Kannady said he did not know the nature of Hunter’s personal opposition to SB 984.
“You’d have to ask him, but I would speculate it was because of his ability to contract with outside attorneys through contingency contracts — which was at no cost to the state — that he was able to bring in the opioids money,” Kannady said.
Hunter did not return a phone call seeking comment about SB 984.
“I agreed with his perspective, (which was) to allow us to go after people who have done wrongs to the state,” Kannady said. “And if you’re litigating cases for 4 million people, they are expensive cases. And in the case of the opioids litigation, which is still ongoing, it shows that we benefited. So, I guess it’s the ‘If it’s not broke, don’t fix it’ mentality.”
Currently, Title 74, Section 20i of state statue outlines how law firms can register to be considered for state contracts. The Attorney General’s Office accepts applications through a brief online form.
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HB 3941 lacked several provisions of SB 984
David, O’Donnell, Daniels, Warmington and others believe the system of state agencies — particularly the Attorney General’s Office — contracting with private law firms is broken and does need fixing, or at least transparency. Lobbyists who have worked on the issue for years believed the Culver and Kannady proposal in this year’s HB 3941 lacked the teeth found in SB 984.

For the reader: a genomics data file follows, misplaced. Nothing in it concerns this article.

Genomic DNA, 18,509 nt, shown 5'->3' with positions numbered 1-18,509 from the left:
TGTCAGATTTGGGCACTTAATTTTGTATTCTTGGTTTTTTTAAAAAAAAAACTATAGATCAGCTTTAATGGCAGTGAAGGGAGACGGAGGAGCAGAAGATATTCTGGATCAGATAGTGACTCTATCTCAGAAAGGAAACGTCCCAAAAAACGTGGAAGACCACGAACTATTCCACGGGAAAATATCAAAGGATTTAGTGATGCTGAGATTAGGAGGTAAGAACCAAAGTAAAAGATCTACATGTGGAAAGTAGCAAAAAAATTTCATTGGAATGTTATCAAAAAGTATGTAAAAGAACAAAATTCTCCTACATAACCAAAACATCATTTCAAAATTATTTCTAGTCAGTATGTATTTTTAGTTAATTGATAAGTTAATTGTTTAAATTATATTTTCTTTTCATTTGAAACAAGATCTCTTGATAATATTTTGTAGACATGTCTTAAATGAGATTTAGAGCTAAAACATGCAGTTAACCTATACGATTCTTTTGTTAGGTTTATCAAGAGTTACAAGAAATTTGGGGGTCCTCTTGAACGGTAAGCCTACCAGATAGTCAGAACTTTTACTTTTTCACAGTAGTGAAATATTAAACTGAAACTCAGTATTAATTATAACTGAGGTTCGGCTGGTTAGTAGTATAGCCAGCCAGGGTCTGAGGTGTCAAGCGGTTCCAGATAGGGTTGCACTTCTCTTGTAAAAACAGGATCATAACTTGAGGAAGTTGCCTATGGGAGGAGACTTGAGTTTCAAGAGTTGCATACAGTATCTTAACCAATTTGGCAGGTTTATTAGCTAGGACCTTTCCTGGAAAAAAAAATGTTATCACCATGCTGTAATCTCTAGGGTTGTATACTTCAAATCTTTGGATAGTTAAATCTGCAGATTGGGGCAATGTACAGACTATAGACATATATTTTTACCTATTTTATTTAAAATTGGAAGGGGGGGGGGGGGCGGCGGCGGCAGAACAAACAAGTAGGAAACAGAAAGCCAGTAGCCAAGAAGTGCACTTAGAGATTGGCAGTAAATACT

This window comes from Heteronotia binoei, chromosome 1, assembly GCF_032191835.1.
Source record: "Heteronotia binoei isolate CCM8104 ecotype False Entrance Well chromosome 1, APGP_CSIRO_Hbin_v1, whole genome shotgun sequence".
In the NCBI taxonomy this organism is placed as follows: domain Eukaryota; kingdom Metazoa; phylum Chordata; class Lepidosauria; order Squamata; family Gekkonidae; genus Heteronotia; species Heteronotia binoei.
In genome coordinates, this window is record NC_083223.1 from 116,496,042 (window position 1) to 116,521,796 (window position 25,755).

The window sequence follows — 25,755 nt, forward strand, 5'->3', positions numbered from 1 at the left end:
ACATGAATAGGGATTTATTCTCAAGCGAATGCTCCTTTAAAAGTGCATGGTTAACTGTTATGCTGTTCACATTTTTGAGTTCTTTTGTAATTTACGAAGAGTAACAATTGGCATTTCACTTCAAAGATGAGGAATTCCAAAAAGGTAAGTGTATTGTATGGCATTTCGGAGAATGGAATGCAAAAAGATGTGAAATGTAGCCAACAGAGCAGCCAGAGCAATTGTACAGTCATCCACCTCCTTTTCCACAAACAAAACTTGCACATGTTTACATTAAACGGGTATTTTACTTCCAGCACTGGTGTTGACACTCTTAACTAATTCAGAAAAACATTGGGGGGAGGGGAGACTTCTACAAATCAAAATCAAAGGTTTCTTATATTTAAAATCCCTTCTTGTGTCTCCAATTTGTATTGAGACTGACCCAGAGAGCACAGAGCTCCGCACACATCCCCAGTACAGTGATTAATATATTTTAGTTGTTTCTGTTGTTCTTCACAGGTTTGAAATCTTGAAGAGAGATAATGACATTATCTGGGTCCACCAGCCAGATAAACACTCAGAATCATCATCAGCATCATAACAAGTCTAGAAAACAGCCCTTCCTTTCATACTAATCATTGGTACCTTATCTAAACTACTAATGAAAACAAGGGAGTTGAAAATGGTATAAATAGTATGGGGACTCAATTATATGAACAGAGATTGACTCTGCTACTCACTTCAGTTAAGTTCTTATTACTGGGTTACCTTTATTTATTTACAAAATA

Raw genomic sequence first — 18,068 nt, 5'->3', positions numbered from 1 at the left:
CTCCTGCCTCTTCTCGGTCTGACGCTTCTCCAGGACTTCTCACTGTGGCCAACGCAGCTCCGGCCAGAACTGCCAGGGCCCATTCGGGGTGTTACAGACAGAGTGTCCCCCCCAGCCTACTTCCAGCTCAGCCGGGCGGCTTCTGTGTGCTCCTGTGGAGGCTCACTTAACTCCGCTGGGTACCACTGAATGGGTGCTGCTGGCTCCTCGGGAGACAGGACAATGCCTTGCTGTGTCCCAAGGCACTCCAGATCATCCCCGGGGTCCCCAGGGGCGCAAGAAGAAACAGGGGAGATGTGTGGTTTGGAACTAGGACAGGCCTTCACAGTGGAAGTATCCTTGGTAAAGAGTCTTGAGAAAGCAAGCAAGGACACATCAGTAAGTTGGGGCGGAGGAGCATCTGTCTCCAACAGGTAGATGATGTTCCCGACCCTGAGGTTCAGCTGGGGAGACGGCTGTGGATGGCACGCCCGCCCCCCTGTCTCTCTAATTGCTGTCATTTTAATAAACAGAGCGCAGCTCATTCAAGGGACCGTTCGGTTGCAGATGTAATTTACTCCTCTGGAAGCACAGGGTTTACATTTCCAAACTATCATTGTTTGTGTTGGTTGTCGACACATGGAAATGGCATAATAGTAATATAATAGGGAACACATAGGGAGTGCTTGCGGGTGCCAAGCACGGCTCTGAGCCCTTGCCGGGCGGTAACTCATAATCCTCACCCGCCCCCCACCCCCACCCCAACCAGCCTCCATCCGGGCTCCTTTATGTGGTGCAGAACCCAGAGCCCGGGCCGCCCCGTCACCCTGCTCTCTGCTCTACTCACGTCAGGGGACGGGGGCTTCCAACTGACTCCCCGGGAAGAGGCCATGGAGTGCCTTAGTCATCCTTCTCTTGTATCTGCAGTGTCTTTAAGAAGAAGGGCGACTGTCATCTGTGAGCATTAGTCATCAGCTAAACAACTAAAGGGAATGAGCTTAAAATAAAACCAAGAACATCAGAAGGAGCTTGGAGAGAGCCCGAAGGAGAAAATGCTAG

While HB 3941 featured most of the same contingency fee scale as SB 984, it did not include SB 984’s language requiring:
- A state agency to initiate a request for proposal process for any private attorney contract that is anticipated to cost at least $1 million;
- A $50 million overall cap on contingency fee payments to all retained private attorneys in any contingency fee contract;
- That copies of any executed contingency fee contract with a private attorney be posted on the Attorney General’s Office website for public inspection within five days;
- That any payment of contingency fees shall be posted on the Attorney General’s Office website within 15 days after the payment;
- Disclosure and online posting of the past and present relationship, if any, between the private attorney or law firm and the state agency making the contract;
- Disclosure and online posting of other details about the state agency’s reasoning for selecting the private attorney or firm.
HB 3941 advanced 10-0 from Kannady’s and Culver’s committee, but the bill did not receive a House floor hearing prior to last month’s deadline.
Warmington said the language in SB 984 would provide Oklahomans with more transparency and better accountability when private law firms are hired for litigation on behalf of the state.
“The legislation isn’t about preventing the state from bringing these types of suits. It is about better overseeing the state’s interest in litigation and preserving more money from awards for taxpayers,” Warmington said. “If the state is going to place its police power in the hands of outside counsel, it should be for the benefit of the public — not for the benefit of plaintiff’s attorneys making a windfall using the legitimacy of the state as a sword and shield.”
Legislative liaisons for new Attorney General John O’Connor, who was appointed by Stitt in July to fill the remainder of Hunter’s term, had requested HB 3941 as a way to have involvement in negotiations on the topic this session.
“Versions of this reform are proposed every session, and our office wanted to be proactive and have a vehicle to be engaged in the policy discussion,” said Madelyn Hague, O’Connor’s spokeswoman.